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Letter ReferenceFindlay Family A1199/B Documents: Box 7/13
ArchiveWilliam Cullen Library, Historical Papers, University of the Witwatersrand
Epistolary TypeLetter
Letter Date1900
Address Fromna
Address ToCape Town
Who ToHudson Findlay
Other Versions
PermissionsPlease read before using or citing this transcription
Legend
The Project is grateful to the William Cullen Library, University of Johannesburg, for kindly allowing us to transcribe this Olive Schreiner letter, which is part of its Historical Papers. This comment has been written on a typescript letter Schreiner had received; it is dated as 1900 due to its place in the archival sequence. Its addressee is implicit in archival location.
1 This is a copy of one of the endless letters I have received with
2regard to the publications of my Stray Thought articles in America.
3
4 Olive Schreiner
5
6
7
Notation
The typescript letter which this comment is written on is as follows:

Miss Olive Schreiner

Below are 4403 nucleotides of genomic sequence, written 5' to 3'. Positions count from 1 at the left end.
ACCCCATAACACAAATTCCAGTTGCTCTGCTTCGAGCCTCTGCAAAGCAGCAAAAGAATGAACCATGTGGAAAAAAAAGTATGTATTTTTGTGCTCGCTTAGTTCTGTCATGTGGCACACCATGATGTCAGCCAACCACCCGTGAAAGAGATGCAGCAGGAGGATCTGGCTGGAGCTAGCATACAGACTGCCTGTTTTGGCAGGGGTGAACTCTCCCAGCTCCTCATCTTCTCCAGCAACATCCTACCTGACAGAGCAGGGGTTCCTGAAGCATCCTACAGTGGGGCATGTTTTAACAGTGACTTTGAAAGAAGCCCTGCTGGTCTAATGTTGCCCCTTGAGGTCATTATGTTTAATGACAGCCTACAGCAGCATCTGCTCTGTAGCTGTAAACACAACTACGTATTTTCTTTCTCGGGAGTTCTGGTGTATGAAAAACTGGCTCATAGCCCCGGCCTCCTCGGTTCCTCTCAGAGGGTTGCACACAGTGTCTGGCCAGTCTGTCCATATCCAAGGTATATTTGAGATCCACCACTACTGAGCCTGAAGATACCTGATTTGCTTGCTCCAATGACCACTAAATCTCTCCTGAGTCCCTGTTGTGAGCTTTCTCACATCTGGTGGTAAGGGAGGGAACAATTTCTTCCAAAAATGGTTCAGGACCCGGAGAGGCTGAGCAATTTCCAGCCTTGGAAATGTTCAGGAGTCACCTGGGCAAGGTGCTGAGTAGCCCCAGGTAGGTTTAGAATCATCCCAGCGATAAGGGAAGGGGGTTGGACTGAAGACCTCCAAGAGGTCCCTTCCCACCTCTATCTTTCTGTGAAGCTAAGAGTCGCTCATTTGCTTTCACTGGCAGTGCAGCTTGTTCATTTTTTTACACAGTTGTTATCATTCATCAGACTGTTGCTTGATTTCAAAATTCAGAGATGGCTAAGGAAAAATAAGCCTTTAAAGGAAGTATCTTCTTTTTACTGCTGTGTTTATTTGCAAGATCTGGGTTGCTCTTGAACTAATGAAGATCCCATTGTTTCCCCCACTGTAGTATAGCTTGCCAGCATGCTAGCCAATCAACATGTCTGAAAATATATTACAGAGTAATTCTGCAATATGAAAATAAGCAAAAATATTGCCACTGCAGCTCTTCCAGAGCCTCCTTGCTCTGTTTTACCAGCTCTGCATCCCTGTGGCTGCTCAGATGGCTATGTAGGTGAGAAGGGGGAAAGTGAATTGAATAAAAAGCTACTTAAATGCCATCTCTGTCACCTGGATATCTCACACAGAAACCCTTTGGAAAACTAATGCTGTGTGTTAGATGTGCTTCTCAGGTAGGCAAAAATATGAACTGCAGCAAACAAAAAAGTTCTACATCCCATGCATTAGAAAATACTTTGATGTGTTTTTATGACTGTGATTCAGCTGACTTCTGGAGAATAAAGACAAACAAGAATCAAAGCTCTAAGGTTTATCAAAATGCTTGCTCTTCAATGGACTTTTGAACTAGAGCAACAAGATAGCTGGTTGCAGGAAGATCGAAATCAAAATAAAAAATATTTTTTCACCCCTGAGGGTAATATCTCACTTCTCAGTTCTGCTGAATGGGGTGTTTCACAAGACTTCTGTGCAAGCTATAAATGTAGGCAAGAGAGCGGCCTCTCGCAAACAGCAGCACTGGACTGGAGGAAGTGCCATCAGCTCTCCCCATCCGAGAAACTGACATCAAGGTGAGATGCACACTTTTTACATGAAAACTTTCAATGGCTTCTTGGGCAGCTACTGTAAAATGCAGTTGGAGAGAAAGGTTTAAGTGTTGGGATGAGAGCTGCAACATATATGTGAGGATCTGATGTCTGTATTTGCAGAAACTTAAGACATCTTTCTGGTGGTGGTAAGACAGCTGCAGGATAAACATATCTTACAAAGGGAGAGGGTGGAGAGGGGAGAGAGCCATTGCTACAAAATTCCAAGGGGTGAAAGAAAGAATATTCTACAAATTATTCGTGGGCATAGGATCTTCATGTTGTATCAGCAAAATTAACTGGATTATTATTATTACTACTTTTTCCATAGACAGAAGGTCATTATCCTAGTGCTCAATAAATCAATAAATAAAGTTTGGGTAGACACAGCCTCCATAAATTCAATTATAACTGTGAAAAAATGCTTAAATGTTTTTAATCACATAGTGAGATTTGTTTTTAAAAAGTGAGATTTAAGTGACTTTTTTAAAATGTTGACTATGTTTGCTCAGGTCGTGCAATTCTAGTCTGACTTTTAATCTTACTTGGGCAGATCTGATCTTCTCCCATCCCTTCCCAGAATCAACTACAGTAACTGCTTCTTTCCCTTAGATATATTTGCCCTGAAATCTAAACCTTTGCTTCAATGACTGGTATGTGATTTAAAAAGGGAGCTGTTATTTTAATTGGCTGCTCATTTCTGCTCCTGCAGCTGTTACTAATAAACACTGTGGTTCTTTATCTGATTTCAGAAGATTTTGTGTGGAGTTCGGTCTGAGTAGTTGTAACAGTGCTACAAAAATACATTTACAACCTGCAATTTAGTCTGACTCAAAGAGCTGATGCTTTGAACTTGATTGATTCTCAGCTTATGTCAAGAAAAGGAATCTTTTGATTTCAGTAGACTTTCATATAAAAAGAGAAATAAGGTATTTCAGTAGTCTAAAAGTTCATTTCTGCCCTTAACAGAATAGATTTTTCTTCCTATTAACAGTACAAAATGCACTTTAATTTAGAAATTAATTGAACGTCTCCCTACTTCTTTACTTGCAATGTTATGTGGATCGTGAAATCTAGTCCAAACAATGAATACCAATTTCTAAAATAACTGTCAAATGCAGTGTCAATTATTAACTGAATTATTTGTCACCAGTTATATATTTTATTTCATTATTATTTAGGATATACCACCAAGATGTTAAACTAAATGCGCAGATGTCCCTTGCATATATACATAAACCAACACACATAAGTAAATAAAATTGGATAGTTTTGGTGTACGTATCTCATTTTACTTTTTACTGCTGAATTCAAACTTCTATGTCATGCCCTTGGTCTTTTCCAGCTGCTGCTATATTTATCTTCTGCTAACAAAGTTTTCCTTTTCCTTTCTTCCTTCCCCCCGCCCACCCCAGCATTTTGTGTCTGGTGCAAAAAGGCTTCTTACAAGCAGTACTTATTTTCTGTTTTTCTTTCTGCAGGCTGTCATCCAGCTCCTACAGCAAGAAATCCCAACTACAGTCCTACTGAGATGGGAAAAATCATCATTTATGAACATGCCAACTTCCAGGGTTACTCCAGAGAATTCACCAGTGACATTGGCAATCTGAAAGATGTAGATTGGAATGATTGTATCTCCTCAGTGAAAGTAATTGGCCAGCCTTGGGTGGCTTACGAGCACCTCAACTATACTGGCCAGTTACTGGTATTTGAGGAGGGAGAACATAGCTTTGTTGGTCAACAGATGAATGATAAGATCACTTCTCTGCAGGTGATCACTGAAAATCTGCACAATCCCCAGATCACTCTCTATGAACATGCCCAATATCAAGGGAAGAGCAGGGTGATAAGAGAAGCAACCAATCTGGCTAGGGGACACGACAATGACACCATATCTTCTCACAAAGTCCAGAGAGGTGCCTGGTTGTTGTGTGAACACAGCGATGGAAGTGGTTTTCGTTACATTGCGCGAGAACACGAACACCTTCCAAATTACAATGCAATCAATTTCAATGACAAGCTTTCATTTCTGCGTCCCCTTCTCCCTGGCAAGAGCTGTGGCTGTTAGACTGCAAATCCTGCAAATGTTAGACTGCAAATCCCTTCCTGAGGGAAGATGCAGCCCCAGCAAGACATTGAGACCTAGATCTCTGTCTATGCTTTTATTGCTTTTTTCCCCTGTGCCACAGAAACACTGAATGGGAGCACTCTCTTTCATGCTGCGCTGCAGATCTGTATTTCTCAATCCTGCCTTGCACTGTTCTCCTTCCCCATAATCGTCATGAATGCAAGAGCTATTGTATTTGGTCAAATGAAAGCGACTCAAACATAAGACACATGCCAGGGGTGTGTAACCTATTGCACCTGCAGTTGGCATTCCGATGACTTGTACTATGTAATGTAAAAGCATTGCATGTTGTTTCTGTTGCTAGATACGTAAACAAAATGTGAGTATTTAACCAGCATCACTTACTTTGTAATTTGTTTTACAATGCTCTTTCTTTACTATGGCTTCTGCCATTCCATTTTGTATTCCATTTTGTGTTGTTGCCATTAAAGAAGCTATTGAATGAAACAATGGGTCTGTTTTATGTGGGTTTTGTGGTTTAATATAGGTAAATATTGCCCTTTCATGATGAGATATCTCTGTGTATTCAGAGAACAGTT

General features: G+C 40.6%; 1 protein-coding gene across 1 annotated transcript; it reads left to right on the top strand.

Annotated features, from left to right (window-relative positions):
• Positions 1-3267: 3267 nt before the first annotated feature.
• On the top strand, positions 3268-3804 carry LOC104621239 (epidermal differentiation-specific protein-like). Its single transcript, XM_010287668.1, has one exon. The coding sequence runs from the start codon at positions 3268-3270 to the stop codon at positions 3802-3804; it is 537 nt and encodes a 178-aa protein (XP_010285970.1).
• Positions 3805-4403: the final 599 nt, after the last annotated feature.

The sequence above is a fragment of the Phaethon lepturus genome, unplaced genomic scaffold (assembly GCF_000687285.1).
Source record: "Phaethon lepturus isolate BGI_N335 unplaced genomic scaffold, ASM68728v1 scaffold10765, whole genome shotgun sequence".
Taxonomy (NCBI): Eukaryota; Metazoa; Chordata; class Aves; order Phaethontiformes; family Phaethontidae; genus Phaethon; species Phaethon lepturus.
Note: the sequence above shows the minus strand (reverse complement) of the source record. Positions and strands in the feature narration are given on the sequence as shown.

Cape Town, S.A.

Dear Madam,

I have discovered a most interesting series of articles on South Africa, entitled Stray Thoughts on South Africa, contributed by yourself to the Fortnightly Review in 1896. I would very much like to syndicate part of this matter in leading Sunday papers of America. Are the articles for sale for serial publication, or have you already disposed of serial rights? For For how much may I use the articles in the newspapers? Or if agreeable to you I would prefer to sell them and gvi give you fifty per cent of the gross proceeds receipts. If you will let me have the articles on the last named terms, please cable "Yes" on enclosed blank and I will forward this cable cost to you at once. Please also write me without delay stating on what terms I can use the articles. I am eager to get them out at the earliest possible moment.

P.S. Very likely I would also find it advantageous to republish the articles in pamphlet form after they appear in the newspapers. If this is so, I will give you a royalty of fifteen per cent on the retail price of the book. Is this satisfactory?

There is no indication of the name of the letter-writer or which publishing house they represented.